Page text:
Processed foods, pollution cause rise in cancer cases
New Delhi: Even after serious strides towards cancer treatment and rising awareness levels all over the world, the number of cancer cases is increasing in national Capital. Between 2015 and 2018, these cases have risen up by 12.9 per cent. According to the data of the National Cancer Registry Programme, a unit run by the ICMR, there was a total of 19,168 cancer patients in Delhi in 2015. The number increased to 20,000 in 2016, and in 2017 it was 20,899 while figures rose to 21,821 in 2018. In fact, if the number is calculated, the number of cases has increased by almost a thousand persons every year for last two years.
Besides this, the mortality of cancer patients also increased by 8.6 per cent between 2015 and 2018 in Delhi, the number was 10,127 in 2016 and 10,533 in 2017 and 11,039 in year 2018. Moreover, the report further pointed that cancer is claiming lives of average 30 patients every day in the Capital.
Speaking about the prevalence of cancer, Dr Anup Kumar Gupta, Professor and Head of Urology at Safdarjung Hospital, said, "Most cases that we receive are related to oral and lung cancer but prostate cancer is prominent in males, whereas female report breast cancer, cervical cancer. But, most of cancer patients come to our hospital at the metastasis stage around 40 percent and nearly 10 per cent patients come with the early stage."
"In our OPD, we receive around 1,000 patients every day, in which 70-80 percent have the symptoms of prostrate cancer while 30-40 percent majorly suffer from the cancer, he added.
Studies suggested that people who eat more highly processed foods such as chicken nuggets and instant noodles have a higher risk of cancer. It's long been known that eating fresh fruits and vegetables and whole grains lower the risk of cancer. Obesity also raises the risk of cancer, and junk food is full of calories, he added.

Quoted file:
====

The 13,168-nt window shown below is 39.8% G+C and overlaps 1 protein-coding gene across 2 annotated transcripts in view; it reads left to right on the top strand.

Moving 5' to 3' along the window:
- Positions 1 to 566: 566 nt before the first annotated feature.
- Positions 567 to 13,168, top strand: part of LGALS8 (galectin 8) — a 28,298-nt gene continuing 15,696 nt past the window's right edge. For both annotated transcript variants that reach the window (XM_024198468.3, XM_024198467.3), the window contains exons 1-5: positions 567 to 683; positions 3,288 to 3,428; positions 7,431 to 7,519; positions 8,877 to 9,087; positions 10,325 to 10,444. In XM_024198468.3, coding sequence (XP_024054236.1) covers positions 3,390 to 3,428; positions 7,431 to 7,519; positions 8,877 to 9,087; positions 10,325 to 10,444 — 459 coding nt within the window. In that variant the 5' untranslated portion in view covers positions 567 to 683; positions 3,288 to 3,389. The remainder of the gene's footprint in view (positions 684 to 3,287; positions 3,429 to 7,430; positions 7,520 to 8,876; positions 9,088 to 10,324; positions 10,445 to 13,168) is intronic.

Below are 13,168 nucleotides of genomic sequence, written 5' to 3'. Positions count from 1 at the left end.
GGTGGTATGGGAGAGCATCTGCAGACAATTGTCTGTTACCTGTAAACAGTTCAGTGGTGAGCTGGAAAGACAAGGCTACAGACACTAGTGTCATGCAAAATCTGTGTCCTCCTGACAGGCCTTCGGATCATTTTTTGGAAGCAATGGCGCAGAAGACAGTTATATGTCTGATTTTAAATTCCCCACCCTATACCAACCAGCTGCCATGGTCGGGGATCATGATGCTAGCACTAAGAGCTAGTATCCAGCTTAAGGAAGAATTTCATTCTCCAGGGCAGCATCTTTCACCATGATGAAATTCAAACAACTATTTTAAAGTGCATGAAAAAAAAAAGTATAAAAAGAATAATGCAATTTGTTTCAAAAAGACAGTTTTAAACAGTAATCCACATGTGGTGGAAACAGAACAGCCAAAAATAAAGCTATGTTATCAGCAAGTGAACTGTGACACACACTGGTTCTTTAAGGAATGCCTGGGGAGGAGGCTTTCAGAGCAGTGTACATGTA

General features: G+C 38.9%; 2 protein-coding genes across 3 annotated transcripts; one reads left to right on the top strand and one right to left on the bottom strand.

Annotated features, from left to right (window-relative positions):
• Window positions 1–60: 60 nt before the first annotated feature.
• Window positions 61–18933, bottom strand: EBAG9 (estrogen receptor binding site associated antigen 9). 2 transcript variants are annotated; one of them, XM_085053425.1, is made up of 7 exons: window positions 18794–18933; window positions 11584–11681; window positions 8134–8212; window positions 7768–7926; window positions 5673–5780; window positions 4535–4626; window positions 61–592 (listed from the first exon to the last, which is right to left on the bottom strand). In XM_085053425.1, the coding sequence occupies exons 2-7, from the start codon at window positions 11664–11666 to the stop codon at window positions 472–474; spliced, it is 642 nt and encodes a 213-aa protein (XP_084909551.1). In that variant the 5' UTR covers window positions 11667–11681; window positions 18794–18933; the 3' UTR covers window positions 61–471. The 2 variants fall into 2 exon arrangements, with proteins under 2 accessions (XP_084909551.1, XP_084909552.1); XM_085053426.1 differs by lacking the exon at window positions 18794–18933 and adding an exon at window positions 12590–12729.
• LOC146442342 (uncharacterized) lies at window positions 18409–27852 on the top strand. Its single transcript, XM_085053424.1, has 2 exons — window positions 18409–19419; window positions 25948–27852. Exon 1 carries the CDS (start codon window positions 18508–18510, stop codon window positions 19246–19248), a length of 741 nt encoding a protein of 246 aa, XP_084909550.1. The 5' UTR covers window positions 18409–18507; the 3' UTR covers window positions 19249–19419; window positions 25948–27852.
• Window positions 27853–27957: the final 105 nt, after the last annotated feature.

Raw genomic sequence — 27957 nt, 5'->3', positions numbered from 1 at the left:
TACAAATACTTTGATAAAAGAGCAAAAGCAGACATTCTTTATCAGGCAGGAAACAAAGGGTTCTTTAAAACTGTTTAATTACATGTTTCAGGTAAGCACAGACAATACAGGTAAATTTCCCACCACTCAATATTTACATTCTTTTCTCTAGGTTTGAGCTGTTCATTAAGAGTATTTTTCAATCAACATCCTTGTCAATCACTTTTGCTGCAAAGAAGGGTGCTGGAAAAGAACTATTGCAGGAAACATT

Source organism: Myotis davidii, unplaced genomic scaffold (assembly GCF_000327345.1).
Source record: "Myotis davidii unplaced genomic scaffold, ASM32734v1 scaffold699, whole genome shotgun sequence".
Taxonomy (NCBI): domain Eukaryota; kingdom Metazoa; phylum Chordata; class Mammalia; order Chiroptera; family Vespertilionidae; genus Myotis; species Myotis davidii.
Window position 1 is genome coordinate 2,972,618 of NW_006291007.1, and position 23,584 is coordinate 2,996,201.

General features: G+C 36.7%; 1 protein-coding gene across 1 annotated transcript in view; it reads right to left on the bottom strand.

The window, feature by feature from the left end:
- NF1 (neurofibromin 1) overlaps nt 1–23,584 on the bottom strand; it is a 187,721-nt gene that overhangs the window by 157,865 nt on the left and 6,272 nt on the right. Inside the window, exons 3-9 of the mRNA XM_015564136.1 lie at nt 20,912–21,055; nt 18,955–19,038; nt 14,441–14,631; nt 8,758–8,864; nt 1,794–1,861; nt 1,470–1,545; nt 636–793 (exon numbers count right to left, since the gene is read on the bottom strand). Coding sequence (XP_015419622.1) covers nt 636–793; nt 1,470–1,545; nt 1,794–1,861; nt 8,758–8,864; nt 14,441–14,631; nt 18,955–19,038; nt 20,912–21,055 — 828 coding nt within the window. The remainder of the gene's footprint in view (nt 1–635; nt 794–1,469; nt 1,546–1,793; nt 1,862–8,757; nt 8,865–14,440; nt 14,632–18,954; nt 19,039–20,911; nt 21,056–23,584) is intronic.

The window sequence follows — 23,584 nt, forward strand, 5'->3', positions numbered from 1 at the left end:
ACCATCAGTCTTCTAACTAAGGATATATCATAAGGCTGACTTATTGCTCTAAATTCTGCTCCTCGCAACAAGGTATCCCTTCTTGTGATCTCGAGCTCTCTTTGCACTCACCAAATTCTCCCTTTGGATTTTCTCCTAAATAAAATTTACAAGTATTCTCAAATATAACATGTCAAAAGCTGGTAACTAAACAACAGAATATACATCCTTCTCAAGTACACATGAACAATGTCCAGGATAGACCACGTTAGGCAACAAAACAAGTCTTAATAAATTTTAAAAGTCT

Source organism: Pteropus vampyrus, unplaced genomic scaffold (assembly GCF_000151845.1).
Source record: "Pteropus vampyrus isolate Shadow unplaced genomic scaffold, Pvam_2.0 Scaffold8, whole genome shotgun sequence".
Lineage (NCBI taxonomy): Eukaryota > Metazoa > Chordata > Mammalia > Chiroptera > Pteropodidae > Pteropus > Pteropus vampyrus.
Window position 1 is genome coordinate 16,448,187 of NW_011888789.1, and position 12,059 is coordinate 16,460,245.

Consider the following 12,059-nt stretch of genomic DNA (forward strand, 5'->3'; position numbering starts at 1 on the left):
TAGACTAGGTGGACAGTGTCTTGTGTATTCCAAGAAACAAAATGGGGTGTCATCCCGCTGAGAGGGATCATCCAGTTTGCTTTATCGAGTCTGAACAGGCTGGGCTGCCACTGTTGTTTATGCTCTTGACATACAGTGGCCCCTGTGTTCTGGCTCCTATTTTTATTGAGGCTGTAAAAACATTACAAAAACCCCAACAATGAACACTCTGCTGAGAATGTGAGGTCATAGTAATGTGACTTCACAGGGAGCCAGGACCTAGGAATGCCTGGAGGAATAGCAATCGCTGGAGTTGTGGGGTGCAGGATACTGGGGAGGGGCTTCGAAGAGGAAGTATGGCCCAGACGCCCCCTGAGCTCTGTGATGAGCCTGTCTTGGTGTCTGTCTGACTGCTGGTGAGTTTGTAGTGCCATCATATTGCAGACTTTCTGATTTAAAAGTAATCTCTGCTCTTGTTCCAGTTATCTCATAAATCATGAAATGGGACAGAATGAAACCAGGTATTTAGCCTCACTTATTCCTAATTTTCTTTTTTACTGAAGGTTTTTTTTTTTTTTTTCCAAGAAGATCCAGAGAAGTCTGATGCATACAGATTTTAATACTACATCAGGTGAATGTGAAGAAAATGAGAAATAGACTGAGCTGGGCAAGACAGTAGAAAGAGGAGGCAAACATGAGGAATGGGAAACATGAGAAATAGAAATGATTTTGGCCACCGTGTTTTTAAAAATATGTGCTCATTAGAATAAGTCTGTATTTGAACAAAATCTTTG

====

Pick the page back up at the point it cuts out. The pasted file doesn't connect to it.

"People who eat a lot of junk food have other habits that predispose them to cancer, not less than smoking. They are a long way from understanding the full implications of food processing for health and wellbeing. There are several ways that processed foods could in theory trigger cancer risks," expert said.
Dr Gupta further said that firstly, ultra-processed foods often have a higher content of total fat, saturated fat, and added sugar and salt, along with a lower fiber and vitamin density. "Processing also creates carcinogenic compounds, such as acrylamide and polycyclic aromatic hydrocarbons. And these foods are packaged, and chemicals can leach out of the packaging," he said.
"Cancer can be broadly termed as an outcome of prolonged inflammation coupled with weak immune system and that could be attributed to the following facts: Irregular lifestyle deranged eating habits, poor sleep schedule; poor immune system and ever receding immunity of our Indian population, thanks to the contamination in the air, water, soil and over medications," said Vaidya Shikha Prakash.
She further added that in the current scenario, the focus of treatment has shifted to symptomatic treatment and not addressing the root cause of the disease. "Rising incidences of inflammatory disorders are due to unwarranted physical, mental and emotional stress. Moreover, depletion of minerals in ecosystem and poor absorption of minerals in the Gastrointestinal tract also cause cancer."